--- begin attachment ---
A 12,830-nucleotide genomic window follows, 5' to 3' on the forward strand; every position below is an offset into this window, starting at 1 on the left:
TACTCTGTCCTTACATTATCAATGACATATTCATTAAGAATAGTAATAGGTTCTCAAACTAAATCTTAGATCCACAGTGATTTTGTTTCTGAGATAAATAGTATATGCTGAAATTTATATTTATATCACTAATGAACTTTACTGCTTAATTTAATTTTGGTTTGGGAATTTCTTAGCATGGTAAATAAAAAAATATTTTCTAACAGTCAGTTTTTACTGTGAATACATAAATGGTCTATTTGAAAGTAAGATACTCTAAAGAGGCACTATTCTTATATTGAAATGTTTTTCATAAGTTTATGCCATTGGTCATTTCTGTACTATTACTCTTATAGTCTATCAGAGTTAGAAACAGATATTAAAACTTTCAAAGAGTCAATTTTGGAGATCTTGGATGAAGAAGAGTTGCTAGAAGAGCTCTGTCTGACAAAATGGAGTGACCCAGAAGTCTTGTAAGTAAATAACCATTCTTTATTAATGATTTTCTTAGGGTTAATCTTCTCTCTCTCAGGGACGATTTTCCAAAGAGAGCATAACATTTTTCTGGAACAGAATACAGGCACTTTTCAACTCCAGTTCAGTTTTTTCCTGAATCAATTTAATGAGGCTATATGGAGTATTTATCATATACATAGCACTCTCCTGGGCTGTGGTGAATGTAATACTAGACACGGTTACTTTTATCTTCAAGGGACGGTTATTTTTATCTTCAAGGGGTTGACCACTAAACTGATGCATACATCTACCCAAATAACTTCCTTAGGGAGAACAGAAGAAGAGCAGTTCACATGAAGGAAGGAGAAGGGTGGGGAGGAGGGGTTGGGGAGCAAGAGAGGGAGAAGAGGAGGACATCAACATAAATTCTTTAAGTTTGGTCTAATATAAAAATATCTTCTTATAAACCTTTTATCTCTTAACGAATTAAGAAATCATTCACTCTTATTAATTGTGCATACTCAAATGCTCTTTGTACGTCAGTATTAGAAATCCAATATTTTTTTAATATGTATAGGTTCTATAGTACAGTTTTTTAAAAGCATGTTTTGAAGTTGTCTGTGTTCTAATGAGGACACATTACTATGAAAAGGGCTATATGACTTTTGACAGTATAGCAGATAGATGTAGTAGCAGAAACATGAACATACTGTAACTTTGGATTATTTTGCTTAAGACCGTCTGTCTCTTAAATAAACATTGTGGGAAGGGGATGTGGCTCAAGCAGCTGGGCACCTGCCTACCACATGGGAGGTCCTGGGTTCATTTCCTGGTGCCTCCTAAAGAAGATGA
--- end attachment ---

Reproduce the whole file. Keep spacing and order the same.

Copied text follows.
A 12,830-nucleotide genomic window follows, 5' to 3' on the forward strand; every position below is an offset into this window, starting at 1 on the left:
TACTCTGTCCTTACATTATCAATGACATATTCATTAAGAATAGTAATAGGTTCTCAAACTAAATCTTAGATCCACAGTGATTTTGTTTCTGAGATAAATAGTATATGCTGAAATTTATATTTATATCACTAATGAACTTTACTGCTTAATTTAATTTTGGTTTGGGAATTTCTTAGCATGGTAAATAAAAAAATATTTTCTAACAGTCAGTTTTTACTGTGAATACATAAATGGTCTATTTGAAAGTAAGATACTCTAAAGAGGCACTATTCTTATATTGAAATGTTTTTCATAAGTTTATGCCATTGGTCATTTCTGTACTATTACTCTTATAGTCTATCAGAGTTAGAAACAGATATTAAAACTTTCAAAGAGTCAATTTTGGAGATCTTGGATGAAGAAGAGTTGCTAGAAGAGCTCTGTCTGACAAAATGGAGTGACCCAGAAGTCTTGTAAGTAAATAACCATTCTTTATTAATGATTTTCTTAGGGTTAATCTTCTCTCTCTCAGGGACGATTTTCCAAAGAGAGCATAACATTTTTCTGGAACAGAATACAGGCACTTTTCAACTCCAGTTCAGTTTTTTCCTGAATCAATTTAATGAGGCTATATGGAGTATTTATCATATACATAGCACTCTCCTGGGCTGTGGTGAATGTAATACTAGACACGGTTACTTTTATCTTCAAGGGACGGTTATTTTTATCTTCAAGGGGTTGACCACTAAACTGATGCATACATCTACCCAAATAACTTCCTTAGGGAGAACAGAAGAAGAGCAGTTCACATGAAGGAAGGAGAAGGGTGGGGAGGAGGGGTTGGGGAGCAAGAGAGGGAGAAGAGGAGGACATCAACATAAATTCTTTAAGTTTGGTCTAATATAAAAATATCTTCTTATAAACCTTTTATCTCTTAACGAATTAAGAAATCATTCACTCTTATTAATTGTGCATACTCAAATGCTCTTTGTACGTCAGTATTAGAAATCCAATATTTTTTTAATATGTATAGGTTCTATAGTACAGTTTTTTAAAAGCATGTTTTGAAGTTGTCTGTGTTCTAATGAGGACACATTACTATGAAAAGGGCTATATGACTTTTGACAGTATAGCAGATAGATGTAGTAGCAGAAACATGAACATACTGTAACTTTGGATTATTTTGCTTAAGACCGTCTGTCTCTTAAATAAACATTGTGGGAAGGGGATGTGGCTCAAGCAGCTGGGCACCTGCCTACCACATGGGAGGTCCTGGGTTCATTTCCTGGTGCCTCCTAAAGAAGATGA